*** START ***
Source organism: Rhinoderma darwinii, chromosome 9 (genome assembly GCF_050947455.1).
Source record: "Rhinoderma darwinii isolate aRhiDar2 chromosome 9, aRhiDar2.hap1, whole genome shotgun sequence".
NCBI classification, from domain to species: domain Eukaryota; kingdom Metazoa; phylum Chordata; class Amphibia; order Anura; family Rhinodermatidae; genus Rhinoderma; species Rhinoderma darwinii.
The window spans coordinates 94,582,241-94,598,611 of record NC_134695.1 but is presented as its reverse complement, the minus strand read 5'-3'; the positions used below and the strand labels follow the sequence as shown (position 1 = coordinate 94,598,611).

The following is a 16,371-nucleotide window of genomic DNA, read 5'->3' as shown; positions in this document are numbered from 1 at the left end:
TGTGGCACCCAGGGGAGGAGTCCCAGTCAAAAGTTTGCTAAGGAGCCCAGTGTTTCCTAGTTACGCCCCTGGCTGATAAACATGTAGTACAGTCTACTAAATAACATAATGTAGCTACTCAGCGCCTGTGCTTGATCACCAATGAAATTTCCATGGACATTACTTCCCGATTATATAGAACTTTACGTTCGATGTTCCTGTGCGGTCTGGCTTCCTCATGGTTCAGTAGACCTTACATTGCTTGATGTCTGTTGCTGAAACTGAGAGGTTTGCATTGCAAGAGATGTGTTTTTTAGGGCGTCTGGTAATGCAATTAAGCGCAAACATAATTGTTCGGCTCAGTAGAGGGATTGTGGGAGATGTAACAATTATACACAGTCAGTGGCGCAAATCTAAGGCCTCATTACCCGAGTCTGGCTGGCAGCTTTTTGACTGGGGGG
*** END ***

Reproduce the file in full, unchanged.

Source organism: Rhinoderma darwinii, chromosome 9 (genome assembly GCF_050947455.1).
Source record: "Rhinoderma darwinii isolate aRhiDar2 chromosome 9, aRhiDar2.hap1, whole genome shotgun sequence".
NCBI classification, from domain to species: domain Eukaryota; kingdom Metazoa; phylum Chordata; class Amphibia; order Anura; family Rhinodermatidae; genus Rhinoderma; species Rhinoderma darwinii.
The window spans coordinates 94,582,241-94,598,611 of record NC_134695.1 but is presented as its reverse complement, the minus strand read 5'-3'; the positions used below and the strand labels follow the sequence as shown (position 1 = coordinate 94,598,611).

The following is a 16,371-nucleotide window of genomic DNA, read 5'->3' as shown; positions in this document are numbered from 1 at the left end:
TGTGGCACCCAGGGGAGGAGTCCCAGTCAAAAGTTTGCTAAGGAGCCCAGTGTTTCCTAGTTACGCCCCTGGCTGATAAACATGTAGTACAGTCTACTAAATAACATAATGTAGCTACTCAGCGCCTGTGCTTGATCACCAATGAAATTTCCATGGACATTACTTCCCGATTATATAGAACTTTACGTTCGATGTTCCTGTGCGGTCTGGCTTCCTCATGGTTCAGTAGACCTTACATTGCTTGATGTCTGTTGCTGAAACTGAGAGGTTTGCATTGCAAGAGATGTGTTTTTTAGGGCGTCTGGTAATGCAATTAAGCGCAAACATAATTGTTCGGCTCAGTAGAGGGATTGTGGGAGATGTAACAATTATACACAGTCAGTGGCGCAAATCTAAGGCCTCATTACCCGAGTCTGGCTGGCAGCTTTTTGACTGGGGGG